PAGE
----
Few teenagers can lay claim to a Nobel prize, or say they spent their 17th birthday lobbying Nigeria's president to do more to free hundreds of girls kidnapped by Islamist militants.
But Malala is no ordinary teen.
She had already been in the public eye for years when a Taliban gunman boarded her school bus on October 9, 2012, asked "Who is Malala?", and shot her in the head.
Her father Ziauddin, a school principal and himself a seasoned campaigner for education, helped propel the precociously talented girl from the Swat valley in northwest Pakistan into the limelight.
At his encouragement, Malala started writing a blog for the BBC's Urdu service under a pseudonym in 2009, aged just 11, about life under the Taliban in Swat, where they were banning girls' education.
In 2007 the Islamist militants had taken over the area, which Malala affectionately called "My Swat", and imposed a brutal, bloody rule.
Opponents were murdered, people were publicly flogged for supposed breaches of sharia law, women were banned from going to market, and girls were stopped from going to school.
Her blog, written anonymously with the clarity and frankness of a child, opened a window for Pakistan onto the miseries being perpetrated within its borders.
But it was only after the shooting in 2012, and Malala's subsequent near-miraculous recovery in a British hospital, that she became a truly global figure.
Former British prime minister Gordon Brown, a UN special education envoy, visited her in hospital shortly afterwards and took up her cause with a petition which he presented to the Pakistani government.
She has since become something of an international star - a formidable, and instantly recognisable force for rights. She received a standing ovation in July 2013 for an address to the United Nations General Assembly in which she vowed she would never be silenced.
The teen went on later that year to win the European Union's prestigious Sakharov human rights prize. The 17-year-old has also published an autobiography and been invited to tea with Queen Elizabeth, achieving a level of fame more like that of a movie star than an education campaigner.
In an interview in 2013 with CNN's Christiane Amanpour at a sold-out public event in New York, Malala said she wanted to become prime minister of Pakistan to "save" her country.
Her autobiography, I am Malala, reveals a more girlish side to the teenager - she is a fan of Canadian pop sensation Justin Bieber and the Twilight series of vampire romance novels.
But her activism has continued. On her 17th birthday earlier this year she was in Abuja, pushing president Goodluck Jonathan to meet with the parents of hundreds of girls who had been kidnapped by the Islamist group Boko Haram. Although she missed out on the Nobel Peace Prize in 2013, she was nominated a second time this year and won along with Kailash Satyarthi, an Indian children's rights activist.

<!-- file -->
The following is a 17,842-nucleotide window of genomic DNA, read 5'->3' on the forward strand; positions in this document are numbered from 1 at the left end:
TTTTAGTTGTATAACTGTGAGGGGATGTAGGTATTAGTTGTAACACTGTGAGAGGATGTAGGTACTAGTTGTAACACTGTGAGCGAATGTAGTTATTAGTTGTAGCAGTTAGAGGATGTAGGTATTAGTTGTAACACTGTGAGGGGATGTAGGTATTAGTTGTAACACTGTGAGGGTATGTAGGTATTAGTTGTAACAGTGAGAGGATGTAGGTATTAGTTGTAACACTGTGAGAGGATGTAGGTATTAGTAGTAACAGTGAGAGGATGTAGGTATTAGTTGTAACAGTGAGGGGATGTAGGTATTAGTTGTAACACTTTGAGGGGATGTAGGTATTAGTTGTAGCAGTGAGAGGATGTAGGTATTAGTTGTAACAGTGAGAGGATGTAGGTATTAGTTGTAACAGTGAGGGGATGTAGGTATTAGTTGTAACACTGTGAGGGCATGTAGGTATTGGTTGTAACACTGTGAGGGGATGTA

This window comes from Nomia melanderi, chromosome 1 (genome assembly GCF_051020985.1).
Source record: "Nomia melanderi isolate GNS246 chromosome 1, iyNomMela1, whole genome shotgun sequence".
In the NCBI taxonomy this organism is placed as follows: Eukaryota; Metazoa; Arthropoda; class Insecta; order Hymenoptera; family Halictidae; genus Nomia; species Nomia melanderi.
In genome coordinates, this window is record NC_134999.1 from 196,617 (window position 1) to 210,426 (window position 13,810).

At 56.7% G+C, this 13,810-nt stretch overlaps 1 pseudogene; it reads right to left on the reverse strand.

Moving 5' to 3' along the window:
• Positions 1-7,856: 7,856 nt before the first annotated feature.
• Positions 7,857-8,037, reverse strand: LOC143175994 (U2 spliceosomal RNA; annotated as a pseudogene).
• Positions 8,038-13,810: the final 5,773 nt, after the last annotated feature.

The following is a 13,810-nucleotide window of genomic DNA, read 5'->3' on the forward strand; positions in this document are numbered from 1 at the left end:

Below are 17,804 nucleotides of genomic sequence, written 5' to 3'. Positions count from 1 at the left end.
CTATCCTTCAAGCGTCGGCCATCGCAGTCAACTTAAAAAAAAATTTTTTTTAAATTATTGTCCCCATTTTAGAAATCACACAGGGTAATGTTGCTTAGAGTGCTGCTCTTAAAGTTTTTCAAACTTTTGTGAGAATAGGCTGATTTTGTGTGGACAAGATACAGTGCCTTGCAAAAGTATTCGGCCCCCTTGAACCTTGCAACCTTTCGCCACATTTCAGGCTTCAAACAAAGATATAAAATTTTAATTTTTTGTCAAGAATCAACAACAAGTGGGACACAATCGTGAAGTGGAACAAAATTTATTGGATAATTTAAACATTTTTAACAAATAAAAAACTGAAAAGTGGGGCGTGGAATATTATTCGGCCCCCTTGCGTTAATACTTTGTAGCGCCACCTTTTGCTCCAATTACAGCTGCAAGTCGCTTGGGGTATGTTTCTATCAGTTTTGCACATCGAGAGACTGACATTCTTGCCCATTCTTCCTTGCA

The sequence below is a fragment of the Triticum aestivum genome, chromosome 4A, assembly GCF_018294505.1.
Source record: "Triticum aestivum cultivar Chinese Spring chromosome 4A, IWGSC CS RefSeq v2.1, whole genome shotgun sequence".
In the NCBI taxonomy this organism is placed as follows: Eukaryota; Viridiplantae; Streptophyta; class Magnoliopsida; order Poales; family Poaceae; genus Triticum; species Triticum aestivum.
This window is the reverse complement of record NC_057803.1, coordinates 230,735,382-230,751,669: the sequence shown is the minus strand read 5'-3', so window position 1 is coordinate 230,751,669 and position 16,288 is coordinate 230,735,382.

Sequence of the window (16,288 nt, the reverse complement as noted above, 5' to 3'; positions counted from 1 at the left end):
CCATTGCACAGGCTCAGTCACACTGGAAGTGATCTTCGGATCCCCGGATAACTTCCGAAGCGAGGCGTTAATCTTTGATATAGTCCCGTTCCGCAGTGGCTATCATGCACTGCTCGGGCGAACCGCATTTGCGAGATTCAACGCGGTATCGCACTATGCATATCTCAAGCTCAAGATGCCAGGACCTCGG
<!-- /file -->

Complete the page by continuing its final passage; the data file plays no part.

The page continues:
Last month, Pakistan's military said they had arrested 10 suspected Taliban militants accused of being involved in the murder attempt against her.
But bringing the men to trial will likely be a long process. In Pakistan's sclerotic legal system, cases grind through the courts for years making little progress.
The Pakistani Taliban's new hardline Jamat-ul-Ahrar faction, meanwhile, denied the military's claims, saying that of the three men responsible for trying to kill Malala, one is dead and the other two are currently at large.
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Malala Will Use Nobel Prize to Further Her Cause

Matt McAllester
During a TIME photo shoot it became immediately clear to TIME's Matt McAllester that Malala Yousafzai is no ordinary teenage girl.
Malala was late. She had finished school for the day and was in a car on the way to a photographer’s studio in the center of the English city of Birmingham, and the clock was ticking. The driver wasn’t answering his phone. The several people in the studio—technicians, make-up artists and photographer Mark Seliger—were hushed and increasingly anxious.
Eventually the car pulled up and out stepped Ziauddin Yousafzai, his son Kushal and Kushal’s older sister, a teenage girl famous not for singing or acting or being a social media star but for campaigning to enable girls in her native country and around the world to go to school and college and get the education their brothers often enjoyed. And who had, about six months earlier, been shot in the head by a Taliban gunman as she sat in her school bus. The Taliban were threatened by this fearless, teenage girl.
“I think of it often and imagine the scene clearly,” Malala had said before the assassination attempt. “Even if they come to kill me I will tell them what they are trying to do is wrong, that education is our basic right.”
In truth, before I met her, I had wondered whether Malala was entirely for real, whether such a young person could really be setting her own path in this way, or whether she was somewhat doing the bidding of her father, a charismatic school principal who also campaigned for the rights of girls to go to school. Was she much more than a symbol? She is still only 17, after all.